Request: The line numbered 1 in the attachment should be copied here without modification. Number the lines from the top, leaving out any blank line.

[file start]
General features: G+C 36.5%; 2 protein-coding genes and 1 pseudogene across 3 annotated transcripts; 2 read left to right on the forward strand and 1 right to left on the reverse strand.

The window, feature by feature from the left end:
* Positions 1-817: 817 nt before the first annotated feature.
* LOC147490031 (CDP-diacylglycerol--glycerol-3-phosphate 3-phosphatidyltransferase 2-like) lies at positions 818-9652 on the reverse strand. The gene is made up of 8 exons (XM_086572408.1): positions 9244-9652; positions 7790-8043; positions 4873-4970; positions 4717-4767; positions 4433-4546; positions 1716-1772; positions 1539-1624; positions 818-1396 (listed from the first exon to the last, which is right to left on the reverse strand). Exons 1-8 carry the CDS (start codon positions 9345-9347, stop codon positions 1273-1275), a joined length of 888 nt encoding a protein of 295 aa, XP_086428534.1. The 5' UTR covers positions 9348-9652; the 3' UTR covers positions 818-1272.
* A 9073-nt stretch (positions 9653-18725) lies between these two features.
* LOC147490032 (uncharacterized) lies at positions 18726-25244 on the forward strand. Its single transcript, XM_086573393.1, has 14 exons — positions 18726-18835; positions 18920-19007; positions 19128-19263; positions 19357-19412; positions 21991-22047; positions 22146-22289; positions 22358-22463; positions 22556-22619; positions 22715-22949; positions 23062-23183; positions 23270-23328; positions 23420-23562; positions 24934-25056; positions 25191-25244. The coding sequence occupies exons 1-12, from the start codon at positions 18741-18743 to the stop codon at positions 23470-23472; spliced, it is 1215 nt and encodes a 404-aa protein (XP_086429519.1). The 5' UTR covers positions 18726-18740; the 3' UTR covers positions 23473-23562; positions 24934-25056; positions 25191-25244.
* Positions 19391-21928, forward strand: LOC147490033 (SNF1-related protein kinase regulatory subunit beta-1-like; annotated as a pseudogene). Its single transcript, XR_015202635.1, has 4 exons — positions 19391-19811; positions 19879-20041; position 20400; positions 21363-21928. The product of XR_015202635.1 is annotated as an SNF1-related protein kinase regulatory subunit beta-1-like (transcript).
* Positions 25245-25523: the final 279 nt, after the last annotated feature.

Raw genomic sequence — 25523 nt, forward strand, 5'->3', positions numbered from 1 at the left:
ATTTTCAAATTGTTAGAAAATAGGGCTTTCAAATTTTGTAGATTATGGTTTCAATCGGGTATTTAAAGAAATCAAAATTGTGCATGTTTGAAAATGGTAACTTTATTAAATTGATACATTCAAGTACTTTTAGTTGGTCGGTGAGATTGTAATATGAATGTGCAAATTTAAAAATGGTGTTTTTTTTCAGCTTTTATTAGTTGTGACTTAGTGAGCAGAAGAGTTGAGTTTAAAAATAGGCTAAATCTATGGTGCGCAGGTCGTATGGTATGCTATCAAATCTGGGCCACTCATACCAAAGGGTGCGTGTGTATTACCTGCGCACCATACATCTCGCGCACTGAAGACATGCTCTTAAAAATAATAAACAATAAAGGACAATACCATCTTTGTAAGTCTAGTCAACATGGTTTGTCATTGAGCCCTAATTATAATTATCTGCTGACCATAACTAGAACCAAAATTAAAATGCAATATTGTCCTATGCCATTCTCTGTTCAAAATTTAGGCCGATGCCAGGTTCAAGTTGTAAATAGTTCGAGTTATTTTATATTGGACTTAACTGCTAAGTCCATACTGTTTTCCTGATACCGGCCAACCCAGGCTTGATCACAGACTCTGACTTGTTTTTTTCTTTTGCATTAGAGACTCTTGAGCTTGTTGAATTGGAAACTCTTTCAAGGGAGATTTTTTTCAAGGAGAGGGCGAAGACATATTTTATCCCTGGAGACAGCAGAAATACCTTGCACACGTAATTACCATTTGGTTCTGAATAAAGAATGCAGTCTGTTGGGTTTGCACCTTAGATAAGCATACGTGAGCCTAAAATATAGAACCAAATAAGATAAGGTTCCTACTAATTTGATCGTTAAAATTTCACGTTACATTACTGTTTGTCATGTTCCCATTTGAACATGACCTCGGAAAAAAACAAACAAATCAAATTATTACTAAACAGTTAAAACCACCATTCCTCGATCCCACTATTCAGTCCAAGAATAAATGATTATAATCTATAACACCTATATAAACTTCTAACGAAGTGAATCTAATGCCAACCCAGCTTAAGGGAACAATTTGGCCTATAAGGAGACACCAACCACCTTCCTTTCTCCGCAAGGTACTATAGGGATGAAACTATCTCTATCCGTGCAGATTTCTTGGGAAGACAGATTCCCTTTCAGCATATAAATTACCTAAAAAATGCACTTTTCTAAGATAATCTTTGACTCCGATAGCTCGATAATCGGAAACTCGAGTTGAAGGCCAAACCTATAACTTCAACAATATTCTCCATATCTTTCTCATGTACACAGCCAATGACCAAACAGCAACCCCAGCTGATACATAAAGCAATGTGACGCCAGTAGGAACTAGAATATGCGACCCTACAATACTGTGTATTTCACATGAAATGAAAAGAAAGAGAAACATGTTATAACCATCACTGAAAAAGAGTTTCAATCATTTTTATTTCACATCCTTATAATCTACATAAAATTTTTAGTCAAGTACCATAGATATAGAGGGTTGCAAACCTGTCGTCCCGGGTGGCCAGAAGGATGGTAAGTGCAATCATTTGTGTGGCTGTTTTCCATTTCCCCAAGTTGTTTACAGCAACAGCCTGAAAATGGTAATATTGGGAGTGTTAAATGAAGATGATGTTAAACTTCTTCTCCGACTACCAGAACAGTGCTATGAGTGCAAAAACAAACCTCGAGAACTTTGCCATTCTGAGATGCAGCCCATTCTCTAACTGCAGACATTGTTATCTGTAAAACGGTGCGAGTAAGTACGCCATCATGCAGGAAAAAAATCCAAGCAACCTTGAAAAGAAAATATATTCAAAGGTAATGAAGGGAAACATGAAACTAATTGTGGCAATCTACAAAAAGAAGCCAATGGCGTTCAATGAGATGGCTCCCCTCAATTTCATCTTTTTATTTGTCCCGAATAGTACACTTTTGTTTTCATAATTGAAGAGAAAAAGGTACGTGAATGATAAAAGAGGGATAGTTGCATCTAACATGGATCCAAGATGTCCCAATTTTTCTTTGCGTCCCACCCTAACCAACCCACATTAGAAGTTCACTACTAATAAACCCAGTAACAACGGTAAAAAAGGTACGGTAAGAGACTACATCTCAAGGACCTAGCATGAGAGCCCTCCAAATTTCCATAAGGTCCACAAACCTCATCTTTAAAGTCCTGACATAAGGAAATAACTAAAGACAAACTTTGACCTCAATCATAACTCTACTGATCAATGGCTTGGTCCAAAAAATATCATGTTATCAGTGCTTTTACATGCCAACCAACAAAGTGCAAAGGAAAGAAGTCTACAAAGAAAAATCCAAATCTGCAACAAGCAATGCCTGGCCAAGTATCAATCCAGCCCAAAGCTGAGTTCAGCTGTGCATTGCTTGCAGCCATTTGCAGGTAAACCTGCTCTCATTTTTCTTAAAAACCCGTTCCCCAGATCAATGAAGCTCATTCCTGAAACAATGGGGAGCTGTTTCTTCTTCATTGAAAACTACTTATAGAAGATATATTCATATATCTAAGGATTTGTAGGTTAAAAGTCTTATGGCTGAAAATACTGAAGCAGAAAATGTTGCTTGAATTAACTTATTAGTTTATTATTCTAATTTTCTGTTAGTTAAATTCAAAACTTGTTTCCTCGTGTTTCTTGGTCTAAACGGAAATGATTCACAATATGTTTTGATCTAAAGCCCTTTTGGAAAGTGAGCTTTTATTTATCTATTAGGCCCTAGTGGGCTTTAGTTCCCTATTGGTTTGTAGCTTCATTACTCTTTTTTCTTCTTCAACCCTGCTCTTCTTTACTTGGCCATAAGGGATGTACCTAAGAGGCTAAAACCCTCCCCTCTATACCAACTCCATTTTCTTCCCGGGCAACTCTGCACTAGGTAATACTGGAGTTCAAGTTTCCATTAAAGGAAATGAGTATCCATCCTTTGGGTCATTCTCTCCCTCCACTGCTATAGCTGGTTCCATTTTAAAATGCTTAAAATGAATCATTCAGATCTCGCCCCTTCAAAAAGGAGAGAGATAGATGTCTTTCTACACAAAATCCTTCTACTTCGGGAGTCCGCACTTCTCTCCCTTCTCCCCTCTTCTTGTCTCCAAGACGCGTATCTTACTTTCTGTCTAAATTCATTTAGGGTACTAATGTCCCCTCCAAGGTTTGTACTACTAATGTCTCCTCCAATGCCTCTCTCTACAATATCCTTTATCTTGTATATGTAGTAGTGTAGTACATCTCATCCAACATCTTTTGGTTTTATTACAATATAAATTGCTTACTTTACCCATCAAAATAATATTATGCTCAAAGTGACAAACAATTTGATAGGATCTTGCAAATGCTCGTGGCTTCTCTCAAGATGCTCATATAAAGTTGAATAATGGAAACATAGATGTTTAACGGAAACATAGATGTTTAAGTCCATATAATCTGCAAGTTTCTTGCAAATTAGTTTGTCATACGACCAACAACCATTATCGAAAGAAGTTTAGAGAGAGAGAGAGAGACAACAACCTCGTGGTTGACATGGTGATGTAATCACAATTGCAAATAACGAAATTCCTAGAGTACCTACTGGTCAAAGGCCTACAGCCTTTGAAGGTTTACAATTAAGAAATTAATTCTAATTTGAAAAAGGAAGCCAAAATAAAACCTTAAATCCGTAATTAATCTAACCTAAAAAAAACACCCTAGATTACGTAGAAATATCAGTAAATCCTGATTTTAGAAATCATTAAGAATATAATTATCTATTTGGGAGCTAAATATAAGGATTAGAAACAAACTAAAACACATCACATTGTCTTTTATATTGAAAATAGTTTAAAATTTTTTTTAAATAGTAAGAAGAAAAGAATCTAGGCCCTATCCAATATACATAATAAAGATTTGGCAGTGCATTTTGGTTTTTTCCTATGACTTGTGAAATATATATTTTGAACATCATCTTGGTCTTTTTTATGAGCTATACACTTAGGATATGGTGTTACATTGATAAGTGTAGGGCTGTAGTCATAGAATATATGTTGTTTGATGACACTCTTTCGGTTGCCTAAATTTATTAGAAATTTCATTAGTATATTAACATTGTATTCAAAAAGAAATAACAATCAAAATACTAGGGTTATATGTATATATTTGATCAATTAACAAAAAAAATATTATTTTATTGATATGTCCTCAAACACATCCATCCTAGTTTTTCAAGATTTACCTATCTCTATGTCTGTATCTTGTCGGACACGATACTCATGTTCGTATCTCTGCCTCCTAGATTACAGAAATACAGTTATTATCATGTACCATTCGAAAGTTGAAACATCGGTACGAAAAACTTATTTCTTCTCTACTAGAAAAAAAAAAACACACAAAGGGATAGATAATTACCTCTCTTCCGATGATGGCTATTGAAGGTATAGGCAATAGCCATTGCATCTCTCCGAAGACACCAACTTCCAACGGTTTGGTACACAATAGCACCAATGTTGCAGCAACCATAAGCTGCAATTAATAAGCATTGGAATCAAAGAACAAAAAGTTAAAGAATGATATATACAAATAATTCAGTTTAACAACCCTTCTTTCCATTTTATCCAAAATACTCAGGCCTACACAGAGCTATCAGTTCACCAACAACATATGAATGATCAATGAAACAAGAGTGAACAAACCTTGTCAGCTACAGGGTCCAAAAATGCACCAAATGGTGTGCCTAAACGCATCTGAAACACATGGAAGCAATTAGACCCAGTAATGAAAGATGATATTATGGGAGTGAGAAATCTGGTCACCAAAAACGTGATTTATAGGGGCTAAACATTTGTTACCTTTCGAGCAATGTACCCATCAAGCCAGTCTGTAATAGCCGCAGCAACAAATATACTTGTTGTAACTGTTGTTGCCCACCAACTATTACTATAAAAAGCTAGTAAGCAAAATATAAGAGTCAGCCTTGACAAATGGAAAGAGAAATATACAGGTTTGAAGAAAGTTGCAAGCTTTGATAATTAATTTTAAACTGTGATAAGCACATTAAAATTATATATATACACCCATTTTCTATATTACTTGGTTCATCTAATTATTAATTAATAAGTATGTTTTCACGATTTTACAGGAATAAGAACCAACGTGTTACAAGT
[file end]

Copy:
General features: G+C 36.5%; 2 protein-coding genes and 1 pseudogene across 3 annotated transcripts; 2 read left to right on the forward strand and 1 right to left on the reverse strand.